The Health Care Problem in the US is a Price Fixing Scam

Passing the racket onto an intermediary and then dumping it on the consumer is part of the scam. Medicare needs full market share so it can bring all the prices down since no one will RICO Act providers, for profit hospitals, and insurance companies passing that cost in addition to 13% extra for administration costs onto you even with the ACA. Forcing you to participate in this scam is what we call Obamacare.  

Some won’t get screwed as badly now, but it’s still a screw, and we need not to pretend otherwise since none of these price hikes are justified and no one is asking that they be justified at all. So essentially some people are celebrating injustice in a racket as if the mechanism that needs to be controlled for a health care system to work — as it does in most other OECD countries — is part of this equation at all. It’s not. Please learn this or make an effort to before celebrating Dolecare and Heritage Foundation care.

The scam is not regulated at all, only the payment structure in the intermediary, and that will fall onto you and I eventually. This is despite some of the anecdotes about how much cheaper it is now, in blue states, but not in red states where many people are not benefiting and having to watch their children die — where Obama’s pick, Justice Kagan, voted with the Roberts court to screw people like in my state; poor people who fall in the ACA gap and now won’t benefit from the Medicaid expansion.  Once, again, Glenn Greenwald warned the President and his defenders, but he and the dumb shits cheering him on like lemmings, decided to cheer her being picked for the nod. And because they did, she destroyed Miranda rights, too. So I was never whoopty doo about her.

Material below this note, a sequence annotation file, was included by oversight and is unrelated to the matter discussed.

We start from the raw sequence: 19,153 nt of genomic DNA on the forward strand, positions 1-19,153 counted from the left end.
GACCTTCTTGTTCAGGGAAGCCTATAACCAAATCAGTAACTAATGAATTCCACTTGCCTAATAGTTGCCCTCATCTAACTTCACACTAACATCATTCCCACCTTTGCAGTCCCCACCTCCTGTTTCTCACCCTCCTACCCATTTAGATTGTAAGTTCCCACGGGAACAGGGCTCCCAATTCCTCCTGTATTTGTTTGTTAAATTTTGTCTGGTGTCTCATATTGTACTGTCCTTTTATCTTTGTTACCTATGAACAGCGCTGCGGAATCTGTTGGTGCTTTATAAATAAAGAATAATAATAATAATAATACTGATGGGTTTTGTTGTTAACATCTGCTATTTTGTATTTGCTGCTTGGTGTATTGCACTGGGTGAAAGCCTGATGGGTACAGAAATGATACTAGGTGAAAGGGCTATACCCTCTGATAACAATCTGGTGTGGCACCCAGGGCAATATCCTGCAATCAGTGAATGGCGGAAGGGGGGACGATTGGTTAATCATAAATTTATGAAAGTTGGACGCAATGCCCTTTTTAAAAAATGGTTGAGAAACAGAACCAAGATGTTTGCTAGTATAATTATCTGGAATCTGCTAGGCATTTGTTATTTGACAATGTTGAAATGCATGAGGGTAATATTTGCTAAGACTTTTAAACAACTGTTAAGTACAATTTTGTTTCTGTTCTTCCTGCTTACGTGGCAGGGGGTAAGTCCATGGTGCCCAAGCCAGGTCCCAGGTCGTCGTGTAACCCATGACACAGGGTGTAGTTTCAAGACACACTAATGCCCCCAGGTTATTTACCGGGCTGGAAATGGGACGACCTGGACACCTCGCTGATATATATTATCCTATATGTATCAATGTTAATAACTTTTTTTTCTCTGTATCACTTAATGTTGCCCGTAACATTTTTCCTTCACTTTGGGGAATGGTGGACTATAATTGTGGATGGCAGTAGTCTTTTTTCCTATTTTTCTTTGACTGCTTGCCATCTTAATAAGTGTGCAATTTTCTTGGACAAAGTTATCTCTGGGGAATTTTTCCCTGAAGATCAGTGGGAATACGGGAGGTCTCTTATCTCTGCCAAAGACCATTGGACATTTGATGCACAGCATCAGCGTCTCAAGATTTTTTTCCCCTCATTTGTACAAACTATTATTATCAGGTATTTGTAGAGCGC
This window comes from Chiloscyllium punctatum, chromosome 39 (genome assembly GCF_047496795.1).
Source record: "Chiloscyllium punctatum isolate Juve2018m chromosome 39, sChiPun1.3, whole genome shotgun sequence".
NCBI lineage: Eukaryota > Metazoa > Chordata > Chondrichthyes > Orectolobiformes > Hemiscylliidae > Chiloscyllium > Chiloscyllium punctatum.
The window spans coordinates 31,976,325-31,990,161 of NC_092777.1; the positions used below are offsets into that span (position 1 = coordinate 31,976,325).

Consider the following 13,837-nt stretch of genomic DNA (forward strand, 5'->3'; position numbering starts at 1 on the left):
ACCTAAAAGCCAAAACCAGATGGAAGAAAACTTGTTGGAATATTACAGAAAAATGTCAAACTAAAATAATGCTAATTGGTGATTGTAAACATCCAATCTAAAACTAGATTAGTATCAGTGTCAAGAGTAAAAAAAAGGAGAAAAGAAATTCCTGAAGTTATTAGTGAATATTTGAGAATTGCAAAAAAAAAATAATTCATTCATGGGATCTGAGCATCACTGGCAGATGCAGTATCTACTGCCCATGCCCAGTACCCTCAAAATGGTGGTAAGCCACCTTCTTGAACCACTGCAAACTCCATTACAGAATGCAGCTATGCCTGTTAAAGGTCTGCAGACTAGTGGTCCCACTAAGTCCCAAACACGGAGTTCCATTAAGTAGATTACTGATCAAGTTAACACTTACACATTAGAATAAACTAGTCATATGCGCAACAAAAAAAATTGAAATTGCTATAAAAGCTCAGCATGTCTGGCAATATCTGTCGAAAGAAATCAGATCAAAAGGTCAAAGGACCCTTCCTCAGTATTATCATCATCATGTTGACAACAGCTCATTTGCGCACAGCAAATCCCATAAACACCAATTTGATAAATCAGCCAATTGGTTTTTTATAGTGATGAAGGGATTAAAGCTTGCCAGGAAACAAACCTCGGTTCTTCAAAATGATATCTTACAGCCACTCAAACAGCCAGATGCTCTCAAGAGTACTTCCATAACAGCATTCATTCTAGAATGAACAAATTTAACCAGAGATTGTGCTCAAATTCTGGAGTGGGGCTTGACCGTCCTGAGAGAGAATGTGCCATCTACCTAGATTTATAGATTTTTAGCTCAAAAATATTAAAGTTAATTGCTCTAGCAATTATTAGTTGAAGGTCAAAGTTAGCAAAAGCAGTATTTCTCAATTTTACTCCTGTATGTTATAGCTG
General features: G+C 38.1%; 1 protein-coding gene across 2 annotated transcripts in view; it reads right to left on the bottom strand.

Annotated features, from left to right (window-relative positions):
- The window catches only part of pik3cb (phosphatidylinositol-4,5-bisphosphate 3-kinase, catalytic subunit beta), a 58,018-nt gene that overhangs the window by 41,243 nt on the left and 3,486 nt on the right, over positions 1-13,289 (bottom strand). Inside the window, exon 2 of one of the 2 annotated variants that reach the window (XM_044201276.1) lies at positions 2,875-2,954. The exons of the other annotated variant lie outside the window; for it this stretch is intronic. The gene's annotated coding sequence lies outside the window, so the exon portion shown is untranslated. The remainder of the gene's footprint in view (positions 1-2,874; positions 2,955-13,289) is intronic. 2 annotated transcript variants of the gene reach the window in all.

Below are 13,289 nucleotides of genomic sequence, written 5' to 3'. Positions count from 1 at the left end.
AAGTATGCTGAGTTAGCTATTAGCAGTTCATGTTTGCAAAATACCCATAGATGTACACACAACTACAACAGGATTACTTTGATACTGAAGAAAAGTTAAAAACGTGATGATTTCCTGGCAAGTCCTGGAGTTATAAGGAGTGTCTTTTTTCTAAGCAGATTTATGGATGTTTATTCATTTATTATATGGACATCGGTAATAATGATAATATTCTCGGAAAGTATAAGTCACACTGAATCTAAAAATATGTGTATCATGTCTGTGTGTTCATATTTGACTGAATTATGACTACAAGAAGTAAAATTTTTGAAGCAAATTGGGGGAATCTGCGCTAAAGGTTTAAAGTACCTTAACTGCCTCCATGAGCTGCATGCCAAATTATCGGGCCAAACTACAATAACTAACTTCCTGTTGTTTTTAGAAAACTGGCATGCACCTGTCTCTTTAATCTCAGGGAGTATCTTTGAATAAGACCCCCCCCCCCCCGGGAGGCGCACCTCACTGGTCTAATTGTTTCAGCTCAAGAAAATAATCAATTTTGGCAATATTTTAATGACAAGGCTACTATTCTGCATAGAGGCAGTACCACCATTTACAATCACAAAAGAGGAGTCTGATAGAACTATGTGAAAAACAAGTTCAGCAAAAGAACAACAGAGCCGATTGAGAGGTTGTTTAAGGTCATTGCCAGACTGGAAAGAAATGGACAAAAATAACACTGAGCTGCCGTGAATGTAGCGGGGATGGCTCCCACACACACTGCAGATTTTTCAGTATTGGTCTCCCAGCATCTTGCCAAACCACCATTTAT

I am also fine with whatever life saving benefits come from insurance reform in the absence of real health care reform, but we were not sold insurance reform in the primary. Some of you were there. Some of you remember the rhetoric, I mean, lies from the president about the public option he traded away in a deal with for profit hospitals, like working with Max Baucus to throw single payer advocates out of the Finance Committee hearings. If we were just going to get insurance reform based on Republican ideas, the president and everyone in Congress, including the liar sellout Nancy Pelosi should have just told us.

Some of us were/are disgusted at the initial sellout of real health reform, but would have put up with passing insurance reform that is helping some people right now, but not the mandate. The mandate is a BS insurance company bailout. No one has shown convincingly that this rapacious death by spreadsheet industry needs a bailout like this. And even if they do, fuck ’em. Society would be better if they went away. After Democrats sold their whole constituency out, again, we were like, fuck it; pass this insurance reform, but don’t make people sign up for it.